Life is busy, seemingly endlessly busy. Busy when we’re young and ‘over scheduled,’ busy when we’re working and raising families, and often busy in retirement. Thus, the need for managing our time is ubiquitous.

So, it’s worth pausing and reflecting on current approaches and the assumptions upon which they are based and considering alternatives.

But why? Are our current approaches broken? Do they not meet our needs? The short answer is that, indeed, our current approaches to time management are lacking in some way. If they weren’t, there would not be so much discussion around time and its management, such a ubiquitous sense of stress and time hunger, and not such a level of interest in considering alternatives.

In any case, even if some methods would be working – which our current ones are not – alternates, ones more personally attuned and offering greater meaning, fulfillment, and happiness, could still be sought. So, let’s do some seeking.

Time. Our societal default is to think about time as if it were a type of one-dimensional container, a line which is sliced and demarcated into various durations – seconds, minutes, hours, days, etc. – and then filled with our life activities, each one filling a certain duration on the timeline stretching before us. (Also, because of the way many calendars and daily planners are laid out, we often think of blocks of time, thus, moving to a two-dimensional visual representation of time.)

On a metaphysical and spiritual level – you can skip this paragraph if you wish – this conceptualization of time can be interrogated and supplemented or replaced. I will only provide the briefest of sketches here: consider time itself as the incessant arising and unfolding of the world around you, of everything in it, and of you. Every moment you are gifted the multi-colored, infinitely rich experience of the unfolding whole. Each moment is a wonder and the most precious gift. This view does not directly answer our quandaries regarding managing our time but can be a touchstone whenever we consider how to handle all the tasks that we face.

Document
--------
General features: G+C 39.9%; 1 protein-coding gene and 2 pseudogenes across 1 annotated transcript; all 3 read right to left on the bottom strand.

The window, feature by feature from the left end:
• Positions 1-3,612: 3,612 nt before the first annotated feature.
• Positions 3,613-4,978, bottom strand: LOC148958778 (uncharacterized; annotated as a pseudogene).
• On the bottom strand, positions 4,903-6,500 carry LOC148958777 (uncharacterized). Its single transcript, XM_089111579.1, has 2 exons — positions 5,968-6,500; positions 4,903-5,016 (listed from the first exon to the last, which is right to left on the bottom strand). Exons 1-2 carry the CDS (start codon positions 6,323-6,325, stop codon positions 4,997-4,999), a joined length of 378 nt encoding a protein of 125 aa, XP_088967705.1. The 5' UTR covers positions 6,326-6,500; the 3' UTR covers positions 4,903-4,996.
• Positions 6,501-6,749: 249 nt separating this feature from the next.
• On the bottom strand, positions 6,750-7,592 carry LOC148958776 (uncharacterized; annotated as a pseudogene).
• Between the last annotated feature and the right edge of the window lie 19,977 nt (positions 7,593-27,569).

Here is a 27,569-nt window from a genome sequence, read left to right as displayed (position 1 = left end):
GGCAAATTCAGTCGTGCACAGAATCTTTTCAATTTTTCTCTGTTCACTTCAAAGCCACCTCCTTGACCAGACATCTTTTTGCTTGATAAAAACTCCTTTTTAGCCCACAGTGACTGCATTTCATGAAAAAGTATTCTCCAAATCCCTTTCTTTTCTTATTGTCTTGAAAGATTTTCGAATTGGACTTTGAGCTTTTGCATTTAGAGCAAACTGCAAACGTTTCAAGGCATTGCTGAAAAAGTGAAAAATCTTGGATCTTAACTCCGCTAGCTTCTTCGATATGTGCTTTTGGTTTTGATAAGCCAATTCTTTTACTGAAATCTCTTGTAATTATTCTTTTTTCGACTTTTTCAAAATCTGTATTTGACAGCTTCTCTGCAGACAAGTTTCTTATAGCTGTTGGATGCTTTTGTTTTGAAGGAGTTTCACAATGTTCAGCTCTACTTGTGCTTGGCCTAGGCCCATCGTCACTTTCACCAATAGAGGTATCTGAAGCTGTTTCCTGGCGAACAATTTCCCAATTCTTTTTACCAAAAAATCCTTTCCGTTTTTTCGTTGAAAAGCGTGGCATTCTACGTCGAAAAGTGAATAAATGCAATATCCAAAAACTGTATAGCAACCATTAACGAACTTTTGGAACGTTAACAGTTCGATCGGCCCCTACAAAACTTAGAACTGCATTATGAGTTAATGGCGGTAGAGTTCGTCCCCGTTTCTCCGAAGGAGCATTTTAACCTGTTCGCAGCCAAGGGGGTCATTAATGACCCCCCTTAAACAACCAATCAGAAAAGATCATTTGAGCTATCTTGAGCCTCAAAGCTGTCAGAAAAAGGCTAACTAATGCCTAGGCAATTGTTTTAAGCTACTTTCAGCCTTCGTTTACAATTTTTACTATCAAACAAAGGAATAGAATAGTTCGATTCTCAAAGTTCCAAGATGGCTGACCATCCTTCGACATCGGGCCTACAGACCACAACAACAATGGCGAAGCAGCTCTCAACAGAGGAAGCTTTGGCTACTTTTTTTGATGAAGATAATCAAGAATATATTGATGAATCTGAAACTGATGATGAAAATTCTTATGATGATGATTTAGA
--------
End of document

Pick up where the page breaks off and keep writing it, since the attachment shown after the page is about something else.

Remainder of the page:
Next: is it time, then, that needs to be managed? Let’s try replacing the word ‘time’ with ‘task’ and consider what using ‘task management’ grants us. I like this somewhat better; I feel I can be more in control of my tasks than of my time. Using the term ‘task management’ reminds me that it is I and no one else who decides what I do. This leads me to think of other aspects of tasks: discerning whether to accept or reject them (task discernment), prioritizing the ones I accept (task prioritization), and finding ways of doing them well and without undue wasted effort (task planning and management). And also, how to maintain focus on them and avoid ‘task distraction,’ such as getting lost in some digital media feed when I meant to take nothing more than a 5-minute breather. So, here we have also found words to supplement ‘management’: discernment, prioritization, planning.

Task discernment leads me to think about which tasks that I have had assigned to me and have assigned to myself are not worthy of my time. Of course, I have a lifetime of having built up commitments and I am not planning on thoughtlessly and irresponsibly jettisoning them. But I CAN consider which commitments I need to reconsider and remove myself from, even if gradually and with due notification. You may have read me saying, “More Nos Lead to Bigger Yeses” and this motto is relevant here.

Next: there are other still other alternatives to ‘time’ and ‘task’ to consider. Maybe ‘project management’ or ‘life management’? These terms sound odd and don’t really resonate with me. But ‘life’ may be more resonant if coupled with something other than ‘management.’ Like what? How about ‘the good life’. I like this but how does ‘the good life’ help me decide how to get through all the responsibilities and work I have in front of me?

I’m not sure but one thought that rings out is make each and everything you do more meaningful, more joyful, more worthy of the gift I have been gifted.

For example, when it’s my turn to make dinner, perhaps I can do it more mindfully – what meal and ingredients I choose, how I cut, how I cook and arrange the food on the plate. How I can involve my 15-year-old son in participating. How we can set the table. Which reminds me: my wife and I ate dinners for the years before we had kids, always with candles lit. Then, you know, with kids, candles and many other niceties lost their priority. But now … it sounds like something to bring back.

So, on my own journey to ‘the good life’ I would summarize what I touched on here as: do fewer things better. Easier said than done, but at least there’s a goal and a touchstone. I must remember it every day.

Thanks, and let me know what you think and which topic you would want me to cover.

Dr. Jack

Language Brief

“One ought, every day at least, to hear a little song, read a good poem, see a fine picture, and, if it were possible, to speak a few reasonable words.” — Johann Wolfgang von Goethe

“Good deeds through the day makes you sleep well at night.” ― Abhijit Naskar

“Some people are so much sunlight to the square inch. I am still bathing in the cheer he radiated.” ― Walt Whitman

“Mellow doesn’t always make for a good story, but it makes for a good life.” ― Anne Hathaway

“Every heart sings a song, incomplete, until another heart whispers back. Those who wish to sing always find a song. At the touch of a lover, everyone becomes a poet.” ― Plato